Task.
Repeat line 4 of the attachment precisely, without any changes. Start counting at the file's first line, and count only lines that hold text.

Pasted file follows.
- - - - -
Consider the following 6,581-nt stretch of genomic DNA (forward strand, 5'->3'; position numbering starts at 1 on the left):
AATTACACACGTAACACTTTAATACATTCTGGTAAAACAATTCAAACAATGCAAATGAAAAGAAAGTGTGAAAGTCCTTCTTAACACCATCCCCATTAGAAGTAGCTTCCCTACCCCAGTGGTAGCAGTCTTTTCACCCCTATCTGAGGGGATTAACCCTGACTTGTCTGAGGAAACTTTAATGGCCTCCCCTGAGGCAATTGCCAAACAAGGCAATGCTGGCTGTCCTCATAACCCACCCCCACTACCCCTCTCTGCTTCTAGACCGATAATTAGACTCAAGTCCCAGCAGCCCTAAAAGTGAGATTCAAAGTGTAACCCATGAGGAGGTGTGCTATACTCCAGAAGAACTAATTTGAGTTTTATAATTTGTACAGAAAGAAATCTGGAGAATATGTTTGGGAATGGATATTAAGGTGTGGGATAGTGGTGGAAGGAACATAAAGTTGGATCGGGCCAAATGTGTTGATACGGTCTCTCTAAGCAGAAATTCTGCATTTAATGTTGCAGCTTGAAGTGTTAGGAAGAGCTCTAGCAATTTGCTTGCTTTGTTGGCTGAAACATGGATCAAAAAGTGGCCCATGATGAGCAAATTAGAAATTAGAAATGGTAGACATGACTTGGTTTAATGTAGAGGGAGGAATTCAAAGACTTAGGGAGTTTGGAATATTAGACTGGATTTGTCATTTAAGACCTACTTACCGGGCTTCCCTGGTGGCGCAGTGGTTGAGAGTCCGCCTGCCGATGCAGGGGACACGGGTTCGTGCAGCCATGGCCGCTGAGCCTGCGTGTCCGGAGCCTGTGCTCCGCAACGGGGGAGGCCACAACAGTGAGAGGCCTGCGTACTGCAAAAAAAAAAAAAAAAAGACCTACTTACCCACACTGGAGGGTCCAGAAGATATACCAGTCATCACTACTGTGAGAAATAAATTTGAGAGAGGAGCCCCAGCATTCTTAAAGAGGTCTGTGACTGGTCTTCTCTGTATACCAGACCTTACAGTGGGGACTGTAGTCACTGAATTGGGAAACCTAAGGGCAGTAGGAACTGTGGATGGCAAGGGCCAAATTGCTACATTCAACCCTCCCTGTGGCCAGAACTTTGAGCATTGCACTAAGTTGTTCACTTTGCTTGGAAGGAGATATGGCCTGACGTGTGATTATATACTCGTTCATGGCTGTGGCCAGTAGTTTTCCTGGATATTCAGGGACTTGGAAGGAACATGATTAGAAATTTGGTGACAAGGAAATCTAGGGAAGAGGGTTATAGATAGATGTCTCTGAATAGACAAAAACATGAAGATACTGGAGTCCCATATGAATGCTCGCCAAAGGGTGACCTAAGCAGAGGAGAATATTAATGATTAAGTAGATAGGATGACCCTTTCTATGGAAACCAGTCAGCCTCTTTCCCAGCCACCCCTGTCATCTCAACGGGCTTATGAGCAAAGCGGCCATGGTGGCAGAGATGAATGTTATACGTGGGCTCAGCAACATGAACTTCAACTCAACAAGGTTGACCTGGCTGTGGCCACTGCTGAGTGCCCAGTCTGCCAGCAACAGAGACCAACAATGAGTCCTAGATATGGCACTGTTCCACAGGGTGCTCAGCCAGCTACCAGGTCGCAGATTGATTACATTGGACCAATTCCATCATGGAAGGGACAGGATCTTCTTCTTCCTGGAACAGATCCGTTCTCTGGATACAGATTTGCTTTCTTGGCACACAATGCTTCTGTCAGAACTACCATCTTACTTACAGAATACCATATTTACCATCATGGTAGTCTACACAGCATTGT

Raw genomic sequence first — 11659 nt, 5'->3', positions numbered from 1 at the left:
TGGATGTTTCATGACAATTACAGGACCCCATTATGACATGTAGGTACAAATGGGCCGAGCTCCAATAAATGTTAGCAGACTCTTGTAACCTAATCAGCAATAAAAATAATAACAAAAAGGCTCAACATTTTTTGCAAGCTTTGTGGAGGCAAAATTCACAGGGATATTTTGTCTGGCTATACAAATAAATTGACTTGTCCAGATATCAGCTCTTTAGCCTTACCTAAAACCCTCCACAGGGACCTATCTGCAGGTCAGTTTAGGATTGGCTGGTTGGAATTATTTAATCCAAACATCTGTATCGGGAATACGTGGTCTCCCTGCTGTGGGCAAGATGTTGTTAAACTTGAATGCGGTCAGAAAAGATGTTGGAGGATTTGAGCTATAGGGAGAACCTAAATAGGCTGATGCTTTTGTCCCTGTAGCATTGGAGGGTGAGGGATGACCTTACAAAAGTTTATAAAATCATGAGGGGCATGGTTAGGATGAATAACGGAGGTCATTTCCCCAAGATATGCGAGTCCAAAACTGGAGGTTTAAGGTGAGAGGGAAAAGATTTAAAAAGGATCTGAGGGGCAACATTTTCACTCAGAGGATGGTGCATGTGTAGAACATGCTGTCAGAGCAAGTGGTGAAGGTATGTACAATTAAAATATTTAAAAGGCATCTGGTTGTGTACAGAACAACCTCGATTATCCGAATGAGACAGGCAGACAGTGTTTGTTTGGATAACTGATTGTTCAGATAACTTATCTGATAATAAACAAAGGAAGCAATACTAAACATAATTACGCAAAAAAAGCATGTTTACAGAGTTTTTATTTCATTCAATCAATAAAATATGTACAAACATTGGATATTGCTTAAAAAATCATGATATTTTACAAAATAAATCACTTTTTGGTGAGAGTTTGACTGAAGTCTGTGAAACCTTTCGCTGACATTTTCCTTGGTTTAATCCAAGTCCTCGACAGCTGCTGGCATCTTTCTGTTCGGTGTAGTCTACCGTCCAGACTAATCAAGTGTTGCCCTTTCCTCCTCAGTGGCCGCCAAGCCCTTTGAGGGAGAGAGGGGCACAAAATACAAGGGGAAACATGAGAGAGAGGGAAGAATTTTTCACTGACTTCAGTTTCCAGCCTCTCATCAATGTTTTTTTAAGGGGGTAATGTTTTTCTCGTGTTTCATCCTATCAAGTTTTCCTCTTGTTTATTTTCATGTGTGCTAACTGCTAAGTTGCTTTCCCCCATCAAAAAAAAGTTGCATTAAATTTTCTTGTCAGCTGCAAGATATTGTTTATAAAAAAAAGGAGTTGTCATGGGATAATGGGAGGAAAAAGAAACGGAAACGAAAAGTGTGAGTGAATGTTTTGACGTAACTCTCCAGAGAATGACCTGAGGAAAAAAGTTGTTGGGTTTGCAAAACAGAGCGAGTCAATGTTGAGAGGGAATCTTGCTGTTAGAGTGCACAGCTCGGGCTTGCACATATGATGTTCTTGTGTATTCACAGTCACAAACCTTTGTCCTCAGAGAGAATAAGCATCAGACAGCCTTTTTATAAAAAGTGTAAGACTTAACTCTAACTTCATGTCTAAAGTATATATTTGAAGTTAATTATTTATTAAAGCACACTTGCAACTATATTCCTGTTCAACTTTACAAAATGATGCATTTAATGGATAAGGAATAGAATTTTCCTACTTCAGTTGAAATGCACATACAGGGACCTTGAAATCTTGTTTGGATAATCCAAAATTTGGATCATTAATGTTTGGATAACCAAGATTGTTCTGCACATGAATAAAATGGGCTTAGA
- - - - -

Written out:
TGGATGTTTCATGACAATTACAGGACCCCATTATGACATGTAGGTACAAATGGGCCGAGCTCCAATAAATGTTAGCAGACTCTTGTAACCTAATCAGCAATAAAAATAATAACAAAAAGGCTCAACATTTTTTGCAAGCTTTGTGGAGGCAAAATTCACAGGGATATTTTGTCTGGCTATACAAATAAATTGACTTGTCCAGATATCAGCTCTTTAGCCTTACCTAAAACCCTCCACAGGGACCTATCTGCAGGTCAGTTTAGGATTGGCTGGTTGGAATTATTTAATCCAAACATCTGTATCGGGAATACGTGGTCTCCCTGCTGTGGGCAAGATGTTGTTAAACTTGAATGCGGTCAGAAAAGATGTTGGAGGATTTGAGCTATAGGGAGAACCTAAATAGGCTGATGCTTTTGTCCCTGTAGCATTGGAGGGTGAGGGATGACCTTACAAAAGTTTATAAAATCATGAGGGGCATGGTTAGGATGAATAACGGAGGTCATTTCCCCAAGATATGCGAGTCCAAAACTGGAGGTTTAAGGTGAGAGGGAAAAGATTTAAAAAGGATCTGAGGGGCAACATTTTCACTCAGAGGATGGTGCATGTGTAGAACATGCTGTCAGAGCAAGTGGTGAAGGTATGTACAATTAAAATATTTAAAAGGCATCTGGTTGTGTACAGAACAACCTCGATTATCCGAATGAGACAGGCAGACAGTGTTTGTTTGGATAACTGATTGTTCAGATAACTTATCTGATAATAAACAAAGGAAGCAATACTAAACATAATTACGCAAAAAAAGCATGTTTACAGAGTTTTTATTTCATTCAATCAATAAAATATGTACAAACATTGGATATTGCTTAAAAAATCATGATATTTTACAAAATAAATCACTTTTTGGTGAGAGTTTGACTGAAGTCTGTGAAACCTTTCGCTGACATTTTCCTTGGTTTAATCCAAGTCCTCGACAGCTGCTGGCATCTTTCTGTTCGGTGTAGTCTACCGTCCAGACTAATCAAGTGTTGCCCTTTCCTCCTCAGTGGCCGCCAAGCCCTTTGAGGGAGAGAGGGGCACAAAATACAAGGGGAAACATGAGAGAGAGGGAAGAATTTTTCACTGACTTCAGTTTCCAGCCTCTCATCAATGTTTTTTTAAGGGGGTAATGTTTTTCTCGTGTTTCATCCTATCAAGTTTTCCTCTTGTTTATTTTCATGTGTGCTAACTGCTAAGTTGCTTTCCCCCATCAAAAAAAAGTTGCATTAAATTTTCTTGTCAGCTGCAAGATATTGTTTATAAAAAAAAGGAGTTGTCATGGGATAATGGGAGGAAAAAGAAACGGAAACGAAAAGTGTGAGTGAATGTTTTGACGTAACTCTCCAGAGAATGACCTGAGGAAAAAAGTTGTTGGGTTTGCAAAACAGAGCGAGTCAATGTTGAGAGGGAATCTTGCTGTTAGAGTGCACAGCTCGGGCTTGCACATATGATGTTCTTGTGTATTCACAGTCACAAACCTTTGTCCTCAGAGAGAATAAGCATCAGACAGCCTTTTTATAAAAAGTGTAAGACTTAACTCTAACTTCATGTCTAAAGTATATATTTGAAGTTAATTATTTATTAAAGCACACTTGCAACTATATTCCTGTTCAACTTTACAAAATGATGCATTTAATGGATAAGGAATAGAATTTTCCTACTTCAGTTGAAATGCACATACAGGGACCTTGAAATCTTGTTTGGATAATCCAAAATTTGGATCATTAATGTTTGGATAACCAAGATTGTTCTGCACATGAATAAAATGGGCTTAGA